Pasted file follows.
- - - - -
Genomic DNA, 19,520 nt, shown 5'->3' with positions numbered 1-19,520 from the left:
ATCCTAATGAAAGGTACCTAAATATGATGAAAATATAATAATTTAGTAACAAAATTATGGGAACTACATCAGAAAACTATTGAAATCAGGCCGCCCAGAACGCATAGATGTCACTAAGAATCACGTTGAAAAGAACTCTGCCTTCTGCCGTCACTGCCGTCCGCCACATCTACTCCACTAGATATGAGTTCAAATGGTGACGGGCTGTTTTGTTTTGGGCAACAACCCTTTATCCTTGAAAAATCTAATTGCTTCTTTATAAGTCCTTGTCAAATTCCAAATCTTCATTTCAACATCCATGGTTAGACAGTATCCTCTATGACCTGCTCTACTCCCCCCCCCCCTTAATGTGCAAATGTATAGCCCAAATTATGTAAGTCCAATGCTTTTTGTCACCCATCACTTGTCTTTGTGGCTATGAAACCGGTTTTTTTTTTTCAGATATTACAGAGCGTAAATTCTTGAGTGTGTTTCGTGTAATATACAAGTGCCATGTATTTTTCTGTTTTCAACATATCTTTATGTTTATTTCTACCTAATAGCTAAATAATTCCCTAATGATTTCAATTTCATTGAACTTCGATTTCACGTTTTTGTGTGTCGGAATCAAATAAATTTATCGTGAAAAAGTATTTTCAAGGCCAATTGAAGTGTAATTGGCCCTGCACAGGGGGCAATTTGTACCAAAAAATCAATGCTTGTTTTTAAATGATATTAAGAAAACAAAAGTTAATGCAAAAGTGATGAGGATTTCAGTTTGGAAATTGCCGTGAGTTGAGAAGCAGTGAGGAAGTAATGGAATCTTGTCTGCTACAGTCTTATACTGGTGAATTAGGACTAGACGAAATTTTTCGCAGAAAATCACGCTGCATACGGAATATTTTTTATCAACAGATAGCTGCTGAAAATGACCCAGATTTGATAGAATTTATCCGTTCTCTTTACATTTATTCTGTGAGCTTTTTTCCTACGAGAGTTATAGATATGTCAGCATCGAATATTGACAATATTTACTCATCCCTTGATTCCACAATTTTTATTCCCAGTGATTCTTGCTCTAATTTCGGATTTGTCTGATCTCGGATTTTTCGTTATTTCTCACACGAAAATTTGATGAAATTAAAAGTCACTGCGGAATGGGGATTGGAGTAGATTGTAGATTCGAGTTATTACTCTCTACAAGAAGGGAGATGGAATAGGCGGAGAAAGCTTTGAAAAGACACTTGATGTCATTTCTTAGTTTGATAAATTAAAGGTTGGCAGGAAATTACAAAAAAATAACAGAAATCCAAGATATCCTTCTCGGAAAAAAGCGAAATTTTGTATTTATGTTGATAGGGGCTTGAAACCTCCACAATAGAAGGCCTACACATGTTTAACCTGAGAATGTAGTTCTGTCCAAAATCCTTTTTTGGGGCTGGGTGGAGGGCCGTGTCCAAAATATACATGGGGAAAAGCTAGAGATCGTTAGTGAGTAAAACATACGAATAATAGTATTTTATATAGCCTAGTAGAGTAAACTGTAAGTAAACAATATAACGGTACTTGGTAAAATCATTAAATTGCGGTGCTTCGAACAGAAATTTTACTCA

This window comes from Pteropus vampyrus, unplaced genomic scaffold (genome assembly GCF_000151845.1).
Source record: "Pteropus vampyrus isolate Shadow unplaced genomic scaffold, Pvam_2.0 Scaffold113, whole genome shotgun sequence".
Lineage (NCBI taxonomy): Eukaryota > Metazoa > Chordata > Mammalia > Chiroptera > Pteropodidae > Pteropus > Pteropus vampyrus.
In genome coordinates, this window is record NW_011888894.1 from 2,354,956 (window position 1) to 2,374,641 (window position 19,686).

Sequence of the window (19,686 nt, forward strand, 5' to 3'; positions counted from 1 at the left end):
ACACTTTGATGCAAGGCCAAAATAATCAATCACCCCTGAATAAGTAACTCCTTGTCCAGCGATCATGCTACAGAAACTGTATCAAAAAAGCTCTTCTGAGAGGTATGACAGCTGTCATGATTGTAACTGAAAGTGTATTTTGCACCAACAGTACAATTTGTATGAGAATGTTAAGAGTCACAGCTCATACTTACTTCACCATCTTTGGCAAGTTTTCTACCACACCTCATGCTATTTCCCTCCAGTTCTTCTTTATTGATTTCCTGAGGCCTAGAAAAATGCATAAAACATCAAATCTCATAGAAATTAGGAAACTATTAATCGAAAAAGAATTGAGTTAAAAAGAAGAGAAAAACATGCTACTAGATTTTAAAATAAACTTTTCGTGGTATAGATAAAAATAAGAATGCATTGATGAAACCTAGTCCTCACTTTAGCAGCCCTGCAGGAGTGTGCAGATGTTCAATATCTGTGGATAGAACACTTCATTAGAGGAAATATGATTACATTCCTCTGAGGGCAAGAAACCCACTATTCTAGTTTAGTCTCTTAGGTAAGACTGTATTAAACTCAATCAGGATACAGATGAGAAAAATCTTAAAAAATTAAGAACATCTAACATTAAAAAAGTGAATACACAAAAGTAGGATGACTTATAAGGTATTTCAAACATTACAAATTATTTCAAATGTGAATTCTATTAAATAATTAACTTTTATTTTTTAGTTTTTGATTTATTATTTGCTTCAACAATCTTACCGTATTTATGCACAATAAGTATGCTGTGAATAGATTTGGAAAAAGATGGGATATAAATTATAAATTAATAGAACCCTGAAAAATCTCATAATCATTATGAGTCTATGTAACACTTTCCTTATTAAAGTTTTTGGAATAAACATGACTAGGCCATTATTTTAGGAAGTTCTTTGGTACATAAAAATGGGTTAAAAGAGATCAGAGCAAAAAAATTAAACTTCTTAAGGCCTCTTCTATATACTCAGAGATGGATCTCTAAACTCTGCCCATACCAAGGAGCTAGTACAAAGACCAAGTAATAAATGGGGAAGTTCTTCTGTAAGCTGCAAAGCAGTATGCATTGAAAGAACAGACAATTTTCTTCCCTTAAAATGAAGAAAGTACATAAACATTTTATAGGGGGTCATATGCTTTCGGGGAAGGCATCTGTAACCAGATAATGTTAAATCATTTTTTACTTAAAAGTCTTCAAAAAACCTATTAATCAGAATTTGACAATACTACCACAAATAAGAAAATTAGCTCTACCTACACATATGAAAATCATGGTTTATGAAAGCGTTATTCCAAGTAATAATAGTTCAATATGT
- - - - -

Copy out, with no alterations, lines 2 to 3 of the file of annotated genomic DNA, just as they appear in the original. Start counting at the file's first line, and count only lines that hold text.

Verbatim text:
ATCCTAATGAAAGGTACCTAAATATGATGAAAATATAATAATTTAGTAACAAAATTATGGGAACTACATCAGAAAACTATTGAAATCAGGCCGCCCAGAACGCATAGATGTCACTAAGAATCACGTTGAAAAGAACTCTGCCTTCTGCCGTCACTGCCGTCCGCCACATCTACTCCACTAGATATGAGTTCAAATGGTGACGGGCTGTTTTGTTTTGGGCAACAACCCTTTATCCTTGAAAAATCTAATTGCTTCTTTATAAGTCCTTGTCAAATTCCAAATCTTCATTTCAACATCCATGGTTAGACAGTATCCTCTATGACCTGCTCTACTCCCCCCCCCCCTTAATGTGCAAATGTATAGCCCAAATTATGTAAGTCCAATGCTTTTTGTCACCCATCACTTGTCTTTGTGGCTATGAAACCGGTTTTTTTTTTTCAGATATTACAGAGCGTAAATTCTTGAGTGTGTTTCGTGTAATATACAAGTGCCATGTATTTTTCTGTTTTCAACATATCTTTATGTTTATTTCTACCTAATAGCTAAATAATTCCCTAATGATTTCAATTTCATTGAACTTCGATTTCACGTTTTTGTGTGTCGGAATCAAATAAATTTATCGTGAAAAAGTATTTTCAAGGCCAATTGAAGTGTAATTGGCCCTGCACAGGGGGCAATTTGTACCAAAAAATCAATGCTTGTTTTTAAATGATATTAAGAAAACAAAAGTTAATGCAAAAGTGATGAGGATTTCAGTTTGGAAATTGCCGTGAGTTGAGAAGCAGTGAGGAAGTAATGGAATCTTGTCTGCTACAGTCTTATACTGGTGAATTAGGACTAGACGAAATTTTTCGCAGAAAATCACGCTGCATACGGAATATTTTTTATCAACAGATAGCTGCTGAAAATGACCCAGATTTGATAGAATTTATCCGTTCTCTTTACATTTATTCTGTGAGCTTTTTTCCTACGAGAGTTATAGATATGTCAGCATCGAATATTGACAATATTTACTCATCCCTTGATTCCACAATTTTTATTCCCAGTGATTCTTGCTCTAATTTCGGATTTGTCTGATCTCGGATTTTTCGTTATTTCTCACACGAAAATTTGATGAAATTAAAAGTCACTGCGGAATGGGGATTGGAGTAGATTGTAGATTCGAGTTATTACTCTCTACAAGAAGGGAGATGGAATAGGCGGAGAAAGCTTTGAAAAGACACTTGATGTCATTTCTTAGTTTGATAAATTAAAGGTTGGCAGGAAATTACAAAAAAATAACAGAAATCCAAGATATCCTTCTCGGAAAAAAGCGAAATTTTGTATTTATGTTGATAGGGGCTTGAAACCTCCACAATAGAAGGCCTACACATGTTTAACCTGAGAATGTAGTTCTGTCCAAAATCCTTTTTTGGGGCTGGGTGGAGGGCCGTGTCCAAAATATACATGGGGAAAAGCTAGAGATCGTTAGTGAGTAAAACATACGAATAATAGTATTTTATATAGCCTAGTAGAGTAAACTGTAAGTAAACAATATAACGGTACTTGGTAAAATCATTAAATTGCGGTGCTTCGAACAGAAATTTTACTCA

This window comes from Pteropus vampyrus, unplaced genomic scaffold (genome assembly GCF_000151845.1).